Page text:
Bread properly made with yeast undergoes certain chemical changes which render it lighter, more porous, more pleasant to the taste, and more healthful, because more easily digested, and more convenient for general use. It is generally recommended by scientific and medical men as the best form of bread.

Fig. 4. Yeast Plant.

Fig. 4. Yeast Plant.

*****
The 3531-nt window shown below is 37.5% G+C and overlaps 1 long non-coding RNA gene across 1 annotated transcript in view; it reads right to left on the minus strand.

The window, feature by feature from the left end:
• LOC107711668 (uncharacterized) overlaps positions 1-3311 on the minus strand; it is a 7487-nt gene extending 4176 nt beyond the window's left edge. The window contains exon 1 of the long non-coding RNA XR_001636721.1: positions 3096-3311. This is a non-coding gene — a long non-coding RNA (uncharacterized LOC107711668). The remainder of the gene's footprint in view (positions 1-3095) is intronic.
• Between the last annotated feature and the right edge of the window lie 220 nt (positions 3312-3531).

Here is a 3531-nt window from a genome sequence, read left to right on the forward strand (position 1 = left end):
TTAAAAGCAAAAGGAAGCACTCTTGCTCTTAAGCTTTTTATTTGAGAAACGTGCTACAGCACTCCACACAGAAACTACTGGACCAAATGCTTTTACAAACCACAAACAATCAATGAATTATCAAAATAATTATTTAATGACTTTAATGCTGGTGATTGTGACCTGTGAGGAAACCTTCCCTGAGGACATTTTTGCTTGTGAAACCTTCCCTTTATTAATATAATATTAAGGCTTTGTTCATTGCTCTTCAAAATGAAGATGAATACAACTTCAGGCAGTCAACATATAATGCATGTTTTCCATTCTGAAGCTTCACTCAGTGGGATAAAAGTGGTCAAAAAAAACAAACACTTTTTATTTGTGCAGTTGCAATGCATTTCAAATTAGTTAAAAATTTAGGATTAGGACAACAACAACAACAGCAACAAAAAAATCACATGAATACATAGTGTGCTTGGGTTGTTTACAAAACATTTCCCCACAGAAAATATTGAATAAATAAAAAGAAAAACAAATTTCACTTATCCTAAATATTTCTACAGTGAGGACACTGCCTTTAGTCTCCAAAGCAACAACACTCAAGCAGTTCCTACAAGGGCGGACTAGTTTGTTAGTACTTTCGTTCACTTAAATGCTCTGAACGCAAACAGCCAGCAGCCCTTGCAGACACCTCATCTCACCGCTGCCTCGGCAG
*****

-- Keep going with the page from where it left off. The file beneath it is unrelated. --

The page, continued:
Wheat contains a larger percentage of starch than of anything else. We learn, in the chapter on Digestion, that starch as such is not absorbed into the human system. It must first be transformed into sugar. All starch that is not changed into sugar by the process of cooking or before our food is eaten, is so changed by the ptyalin, or ferment of the saliva, and the ferment of the pancreatic fluid. Any process which produces this change for us makes our food more digestible. "Powdered alum will dissolve in water sooner than a crystal of alum." Any fluid will penetrate more easily through a sponge than through putty, and the salivary and gastric fluids are no exception to this rule. Wheat starch in its natural state is close and compact; and bread made simply with flour and water, and baked at once, will be close, dry, and difficult to masticate and digest. Good bread should be sufficiently soft to be easily crushed in the mouth, and of such a light, spongy texture that all the starch cells may be ruptured, and the greatest possible amount of surface be presented to the action of the digestive fluids. To obtain these qualities in bread, we try to expand the dough as much as possible without destroying its natural sweetness. Owing to the peculiar elasticity and tenacity of the wheat gluten, this is very easily accomplished by alcoholic fermentation. The flour is moistened with some warm liquid, yeast and salt are added, and it is then exposed for some hours to a temperature of about 70°. The yeast changes some of the starch of the flour into sugar, and the sugar into alcohol and carbonic acid gas. This gas, being lighter than the dough, rises, and, in its efforts to escape, expands the elastic, glutinous dough into a mass two or three times its original bulk. The toughness or elasticity of the gluten prevents the gas from escaping; and when this expansion has reached the desired limit, - that is, before the alcoholic fermentation has changed to the acetic and soured the dough, or the tough, glutinous walls of the air cells are broken, - we check the formation of gas, and kill the ferment by baking the dough in a hot oven. The alcohol escapes into the oven; some of the starch is changed into gum, and forms the crust; and the rapid decomposition, produced by the intense heat, causes the crust to assume a brown color.